From January, through April, doggie docs have feared this moment.

A violent strain  of Asiatic dog flu sickened more than  than 1,000 dogs in and around Chicago --  and killed six.
 
And then, strangely, it stalled. 
 
The rate of new infections involving  canine influenza virus (CIV) strain H3N2 even slowed.
 
It was a short-lived victory.
 
Suddenly, the  H3N2, was on the move, reports Fox and NJ.com., showing up in New York State, Jersey, and Mass.
 
More than 5,000 dogs have caught the virus, which is generally treatable but comes with a persistent cough, runny nose, lack of appetite and fever.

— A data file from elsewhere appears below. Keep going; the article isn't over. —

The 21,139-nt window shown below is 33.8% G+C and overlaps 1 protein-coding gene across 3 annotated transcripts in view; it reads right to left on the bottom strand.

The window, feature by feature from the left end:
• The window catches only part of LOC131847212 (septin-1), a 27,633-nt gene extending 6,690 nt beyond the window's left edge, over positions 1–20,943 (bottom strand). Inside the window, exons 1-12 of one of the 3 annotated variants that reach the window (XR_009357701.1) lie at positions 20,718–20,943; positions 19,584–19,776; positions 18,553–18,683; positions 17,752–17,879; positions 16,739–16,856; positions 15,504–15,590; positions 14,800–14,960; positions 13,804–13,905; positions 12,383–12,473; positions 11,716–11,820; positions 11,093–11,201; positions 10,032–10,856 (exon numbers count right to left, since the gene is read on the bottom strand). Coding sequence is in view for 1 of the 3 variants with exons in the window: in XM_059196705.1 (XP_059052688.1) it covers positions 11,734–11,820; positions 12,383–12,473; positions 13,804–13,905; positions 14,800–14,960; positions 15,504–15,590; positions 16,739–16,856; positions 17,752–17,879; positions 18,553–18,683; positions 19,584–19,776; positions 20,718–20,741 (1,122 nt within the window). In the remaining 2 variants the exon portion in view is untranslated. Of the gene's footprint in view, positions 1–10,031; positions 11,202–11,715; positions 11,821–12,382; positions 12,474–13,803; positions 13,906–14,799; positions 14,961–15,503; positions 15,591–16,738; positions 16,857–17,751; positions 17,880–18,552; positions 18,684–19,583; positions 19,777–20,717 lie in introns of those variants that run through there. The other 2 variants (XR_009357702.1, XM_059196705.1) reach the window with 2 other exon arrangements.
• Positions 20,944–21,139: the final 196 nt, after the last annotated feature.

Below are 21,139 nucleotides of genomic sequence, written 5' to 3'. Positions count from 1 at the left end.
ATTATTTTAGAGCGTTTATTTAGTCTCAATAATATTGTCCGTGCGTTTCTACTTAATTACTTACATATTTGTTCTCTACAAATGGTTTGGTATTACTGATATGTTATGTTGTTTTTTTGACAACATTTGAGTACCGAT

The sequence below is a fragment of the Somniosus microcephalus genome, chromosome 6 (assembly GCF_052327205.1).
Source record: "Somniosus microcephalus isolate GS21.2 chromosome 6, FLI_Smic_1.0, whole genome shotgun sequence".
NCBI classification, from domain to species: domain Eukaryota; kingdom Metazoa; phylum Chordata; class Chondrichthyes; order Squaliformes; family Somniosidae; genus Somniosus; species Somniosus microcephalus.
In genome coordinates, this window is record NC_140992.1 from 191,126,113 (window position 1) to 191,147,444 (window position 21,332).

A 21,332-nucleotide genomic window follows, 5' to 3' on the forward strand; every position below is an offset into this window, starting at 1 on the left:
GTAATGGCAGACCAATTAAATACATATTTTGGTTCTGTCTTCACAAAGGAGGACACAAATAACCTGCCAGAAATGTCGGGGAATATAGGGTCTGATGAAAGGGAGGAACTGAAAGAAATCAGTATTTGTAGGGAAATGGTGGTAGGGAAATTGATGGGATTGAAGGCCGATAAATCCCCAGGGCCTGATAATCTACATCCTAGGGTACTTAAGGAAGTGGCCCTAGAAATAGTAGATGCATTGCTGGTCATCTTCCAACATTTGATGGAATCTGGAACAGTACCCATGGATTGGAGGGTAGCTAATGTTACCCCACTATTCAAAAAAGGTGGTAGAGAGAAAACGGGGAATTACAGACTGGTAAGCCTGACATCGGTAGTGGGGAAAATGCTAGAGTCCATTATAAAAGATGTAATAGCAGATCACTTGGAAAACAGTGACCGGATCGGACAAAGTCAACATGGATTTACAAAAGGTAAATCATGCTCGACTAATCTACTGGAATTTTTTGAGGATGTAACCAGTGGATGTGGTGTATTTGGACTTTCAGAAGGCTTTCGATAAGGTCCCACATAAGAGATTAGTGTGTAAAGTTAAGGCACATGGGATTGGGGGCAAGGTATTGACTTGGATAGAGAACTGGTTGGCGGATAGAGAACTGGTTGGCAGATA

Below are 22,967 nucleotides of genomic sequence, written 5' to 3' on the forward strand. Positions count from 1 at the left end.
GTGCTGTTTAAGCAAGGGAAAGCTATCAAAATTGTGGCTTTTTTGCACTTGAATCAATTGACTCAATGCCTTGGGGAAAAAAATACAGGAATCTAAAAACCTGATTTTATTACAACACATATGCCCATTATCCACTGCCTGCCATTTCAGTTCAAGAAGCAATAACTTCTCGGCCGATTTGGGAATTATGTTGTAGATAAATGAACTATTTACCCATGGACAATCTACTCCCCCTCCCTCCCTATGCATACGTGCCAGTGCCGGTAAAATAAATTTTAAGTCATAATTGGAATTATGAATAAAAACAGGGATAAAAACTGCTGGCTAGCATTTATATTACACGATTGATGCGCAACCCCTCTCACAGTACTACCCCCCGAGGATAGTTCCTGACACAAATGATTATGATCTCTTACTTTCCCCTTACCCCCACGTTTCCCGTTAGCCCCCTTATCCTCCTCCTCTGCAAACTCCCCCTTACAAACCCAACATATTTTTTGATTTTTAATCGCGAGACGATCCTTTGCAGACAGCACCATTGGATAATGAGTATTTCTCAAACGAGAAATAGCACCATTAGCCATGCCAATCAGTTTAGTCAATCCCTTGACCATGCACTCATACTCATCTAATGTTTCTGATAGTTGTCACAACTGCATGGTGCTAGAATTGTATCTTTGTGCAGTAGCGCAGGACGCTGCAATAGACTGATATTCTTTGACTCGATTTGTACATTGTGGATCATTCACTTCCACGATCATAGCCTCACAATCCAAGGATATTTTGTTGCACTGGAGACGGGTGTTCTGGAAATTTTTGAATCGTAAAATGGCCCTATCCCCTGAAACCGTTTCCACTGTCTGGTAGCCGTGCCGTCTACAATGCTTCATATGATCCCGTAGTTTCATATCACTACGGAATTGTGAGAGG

It is not known how the H3N2 strain was introduced into Chicago but it could have been a dog from Asia who was a carrier and did not have active symptoms, said
Keith Poulsen, diagnostic and case outreach coordinator with the Wisconsin Veterinary Diagnostic Laboratory.
 
Cook County officials have reported 1,137 cases in the Chicago area, with six deaths. While an exact figure for the Midwest is not available, Poulsen believes it is less than 5,000 cases.
 
The virus can also affect cats, but not humans, Reuters reports.
 
About 5 percent or fewer affected dogs die from the more familiar H3N8 strain - mostly older dogs or puppies. Fatalities from the new strain also are expected to be less than 10 percent of animals affected, Poulsen said.
 
"Contact your veterinarian with questions," he said.